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Maternal anemia, even moderate cases, increases the risk of dying during childbirth. Iron deficiency also contributes to poor birth outcomes and can reduce iron stores at birth, jeopardizing cognitive development and increasing the risk of child mortality. Moreover, stunting—a complex process that occurs from conception until a child’s second birthday—is due to inadequate infant and young child feeding and recurrent/chronic illness, and compromises adult height attainment, ability to learn, grade completion in school, productivity, and income.

MCSP advocates for greater attention to major and neglected barriers to optimal maternal and young child nutrition. Through different sectors and influential community members—such as men and grandmothers—we work to identify new channels to increase the reach and scale-up of nutrition interventions within countries. In this way, the Program provides specialty and selective nutrition expertise to USAID and priority countries to identify barriers to improving nutrition programming and integrating cost-effective solutions.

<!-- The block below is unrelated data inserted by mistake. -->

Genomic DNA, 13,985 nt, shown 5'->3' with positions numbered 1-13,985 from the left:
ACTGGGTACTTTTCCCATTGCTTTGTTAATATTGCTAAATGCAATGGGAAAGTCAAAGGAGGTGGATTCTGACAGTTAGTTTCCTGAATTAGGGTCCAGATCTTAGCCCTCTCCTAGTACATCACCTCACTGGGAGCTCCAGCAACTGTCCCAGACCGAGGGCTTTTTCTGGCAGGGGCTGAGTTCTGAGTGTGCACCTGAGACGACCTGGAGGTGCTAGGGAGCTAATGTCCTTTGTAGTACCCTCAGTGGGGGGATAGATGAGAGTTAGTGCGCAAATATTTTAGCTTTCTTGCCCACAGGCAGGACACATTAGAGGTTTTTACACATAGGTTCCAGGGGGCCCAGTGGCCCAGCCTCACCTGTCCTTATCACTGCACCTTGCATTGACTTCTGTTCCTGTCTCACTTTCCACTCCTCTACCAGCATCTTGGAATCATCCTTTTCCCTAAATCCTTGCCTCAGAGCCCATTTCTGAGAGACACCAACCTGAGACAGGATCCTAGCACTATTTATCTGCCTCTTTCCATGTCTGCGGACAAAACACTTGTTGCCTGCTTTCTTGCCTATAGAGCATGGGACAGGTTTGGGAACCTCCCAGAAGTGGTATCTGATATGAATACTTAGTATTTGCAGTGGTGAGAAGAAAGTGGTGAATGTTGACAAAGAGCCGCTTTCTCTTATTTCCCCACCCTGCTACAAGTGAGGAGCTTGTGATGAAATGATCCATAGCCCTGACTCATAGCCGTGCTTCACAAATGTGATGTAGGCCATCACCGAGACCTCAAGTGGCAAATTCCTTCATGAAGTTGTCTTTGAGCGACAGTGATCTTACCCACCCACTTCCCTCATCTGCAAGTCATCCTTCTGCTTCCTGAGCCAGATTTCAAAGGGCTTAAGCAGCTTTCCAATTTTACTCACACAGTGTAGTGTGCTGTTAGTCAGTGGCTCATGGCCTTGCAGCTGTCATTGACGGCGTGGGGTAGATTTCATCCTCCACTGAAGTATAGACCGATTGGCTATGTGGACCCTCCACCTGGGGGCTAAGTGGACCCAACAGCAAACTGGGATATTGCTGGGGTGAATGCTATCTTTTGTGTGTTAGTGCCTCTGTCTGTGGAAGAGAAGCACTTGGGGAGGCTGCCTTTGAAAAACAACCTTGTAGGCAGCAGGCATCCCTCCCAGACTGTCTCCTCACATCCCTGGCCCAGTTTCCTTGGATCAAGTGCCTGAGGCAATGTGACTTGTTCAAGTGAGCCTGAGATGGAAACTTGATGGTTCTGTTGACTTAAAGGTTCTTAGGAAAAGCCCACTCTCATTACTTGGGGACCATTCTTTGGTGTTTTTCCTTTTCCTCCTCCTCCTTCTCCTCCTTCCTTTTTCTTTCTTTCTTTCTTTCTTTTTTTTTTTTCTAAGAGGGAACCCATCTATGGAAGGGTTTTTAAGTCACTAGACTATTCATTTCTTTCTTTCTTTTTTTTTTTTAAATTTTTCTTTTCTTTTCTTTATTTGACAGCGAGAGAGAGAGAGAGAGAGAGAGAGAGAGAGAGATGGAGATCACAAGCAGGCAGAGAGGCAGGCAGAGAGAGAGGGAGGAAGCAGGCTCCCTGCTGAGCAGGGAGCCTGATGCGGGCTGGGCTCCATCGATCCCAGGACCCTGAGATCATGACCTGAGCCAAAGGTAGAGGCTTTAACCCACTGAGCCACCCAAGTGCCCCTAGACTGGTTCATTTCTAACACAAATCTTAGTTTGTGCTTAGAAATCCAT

MCSP also continues work begun under USAID’s predecessor Maternal and Child Health Integrated Program to support maternal anemia prevention and control using an integrated package of interventions to address the major causes of anemia: nutritional deficiencies and parasitic infections due to malaria and soil-transmitted helminth infections. New to MCSP will be updated versions of the K4H Integrated Anemia Prevention and Control Toolkit with an emphasis on providing guidance and best practices on program implementation.

We support global learning on community-based distribution of iron-folic acid, identifying unaddressed breastfeeding problems leading to early introduction of food, assessing the problem of “junk food” consumption in developing countries, and improving dietary intake during pregnancy. Taking a “learning by doing” approach, MCSP integrates lessons learned from countries where we are integrating nutrition, and monitors the change in the uptake of key nutrition practices to further improve program implementation.

To download MCSP’s nutrition fact sheet, click here.

Key Facts

  • 45% of child deaths are caused by undernutrition—including fetal growth restriction, suboptimal breastfeeding practices, stunting, wasting, and micronutrient deficiencies due to inadequate dietary intake and infections.
  • In 2011, stunting affected about 165 million children, and being overweight affected an estimated 43 million children younger than 5 years of age.
  • Diets low in fruits and high in salt intake account for nearly 7% of the global burden of disease.
  • An estimated 20% of maternal deaths are due to maternal iron deficiency anemia and stunting in women.